In a number of cases, some people can be seen smoking for a year and then quitting without any hindrance, while others get addicted for a long time. In other cases, some can do without alcohol while others are simply addicted to it. The same can be attributed to hereditary propensity. Researchers at the UNC School of Medicine, led by Hyejung Won, are studying these underlying genetic variations.
During their study, Won and his team discovered genes that are connected to drinking alcohol and smoking cigarettes. They found that certain types of brain cells that make other cells send chemical messages to the brain have an excess of these genes.
The research that was published in the journal ‘Molecular Psychiatry’, suggested that genes linked to
Smoking is connected to pain and how the body reacts to food apart from the consumption of drugs. Importantly, learning, stress, and intake of drugs like morphine were linked to other genes that are associated with the use of alcohol.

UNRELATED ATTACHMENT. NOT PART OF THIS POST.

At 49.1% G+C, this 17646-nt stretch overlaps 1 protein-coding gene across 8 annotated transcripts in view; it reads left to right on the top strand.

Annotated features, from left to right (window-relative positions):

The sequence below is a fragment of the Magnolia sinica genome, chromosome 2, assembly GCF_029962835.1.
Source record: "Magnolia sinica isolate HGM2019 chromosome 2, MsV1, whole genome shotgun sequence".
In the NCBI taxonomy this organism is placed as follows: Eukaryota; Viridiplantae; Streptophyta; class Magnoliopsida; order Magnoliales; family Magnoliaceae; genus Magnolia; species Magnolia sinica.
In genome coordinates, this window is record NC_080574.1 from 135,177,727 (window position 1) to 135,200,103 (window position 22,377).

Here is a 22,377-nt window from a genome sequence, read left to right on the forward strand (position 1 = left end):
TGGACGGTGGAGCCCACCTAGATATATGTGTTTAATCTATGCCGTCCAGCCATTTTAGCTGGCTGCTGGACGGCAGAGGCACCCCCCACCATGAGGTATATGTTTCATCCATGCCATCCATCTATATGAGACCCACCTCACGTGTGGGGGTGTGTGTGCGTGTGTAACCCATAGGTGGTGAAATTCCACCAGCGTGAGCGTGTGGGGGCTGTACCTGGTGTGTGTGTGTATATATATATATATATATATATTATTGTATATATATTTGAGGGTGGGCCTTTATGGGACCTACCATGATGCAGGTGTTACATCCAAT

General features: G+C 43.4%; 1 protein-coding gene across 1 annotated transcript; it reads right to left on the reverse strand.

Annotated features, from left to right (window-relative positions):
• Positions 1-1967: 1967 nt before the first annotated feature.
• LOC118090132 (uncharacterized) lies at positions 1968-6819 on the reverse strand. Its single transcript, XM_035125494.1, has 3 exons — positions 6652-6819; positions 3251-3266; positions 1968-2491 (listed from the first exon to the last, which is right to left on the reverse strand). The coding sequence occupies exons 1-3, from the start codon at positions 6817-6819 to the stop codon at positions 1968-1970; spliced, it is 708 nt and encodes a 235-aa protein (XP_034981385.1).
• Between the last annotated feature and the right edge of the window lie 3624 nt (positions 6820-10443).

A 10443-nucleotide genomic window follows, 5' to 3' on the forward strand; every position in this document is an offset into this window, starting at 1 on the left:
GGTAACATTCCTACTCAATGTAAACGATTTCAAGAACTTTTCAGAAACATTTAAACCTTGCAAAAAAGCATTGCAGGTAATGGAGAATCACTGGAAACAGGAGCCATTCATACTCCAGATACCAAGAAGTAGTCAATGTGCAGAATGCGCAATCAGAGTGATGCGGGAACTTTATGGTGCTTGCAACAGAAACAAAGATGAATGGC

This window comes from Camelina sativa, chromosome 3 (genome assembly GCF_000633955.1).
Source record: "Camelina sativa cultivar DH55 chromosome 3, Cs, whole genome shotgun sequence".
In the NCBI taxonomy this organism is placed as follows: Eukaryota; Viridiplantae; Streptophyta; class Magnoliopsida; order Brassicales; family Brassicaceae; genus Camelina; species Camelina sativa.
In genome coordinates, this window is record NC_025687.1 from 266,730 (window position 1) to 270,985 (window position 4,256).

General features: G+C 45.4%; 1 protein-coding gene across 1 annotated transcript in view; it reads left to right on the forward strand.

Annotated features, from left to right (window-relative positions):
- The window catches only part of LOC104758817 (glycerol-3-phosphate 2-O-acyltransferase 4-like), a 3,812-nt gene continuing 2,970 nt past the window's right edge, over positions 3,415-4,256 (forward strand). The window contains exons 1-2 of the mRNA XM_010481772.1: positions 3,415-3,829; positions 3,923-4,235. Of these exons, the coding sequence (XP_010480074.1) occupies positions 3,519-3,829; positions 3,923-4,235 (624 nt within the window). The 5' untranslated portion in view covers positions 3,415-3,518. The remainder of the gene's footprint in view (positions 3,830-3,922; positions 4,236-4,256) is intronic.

They also studied publicly accessible pharmacological databases to find out the novel treatment for substance abuse. Nancy Sey, one of the authors of the paper, found that antipsychotics and other mood stabilisers can be used to offer therapeutic treatment to those battling substance misuse.
It may be noted that a number of health problems like mental illnesses, liver disease, and lung cancer are related to substance use in the long term. There are, however, not many therapies available due to a lack of understanding of molecular mechanisms.
As per Won, the two studies have shown that apart from factors like personal trauma or family issues, genetics can also be the reason behind drug abuse. He further pointed out that by comparing the people who misuse drugs and who do not, researchers can take the help of GWAS to study particular regions in the genome that lead to such factors. Moreover, this can also not provide details on how genes in these areas influence such habits. This is due to the fact that these areas are frequently found in the genome’s “non-coding” regions.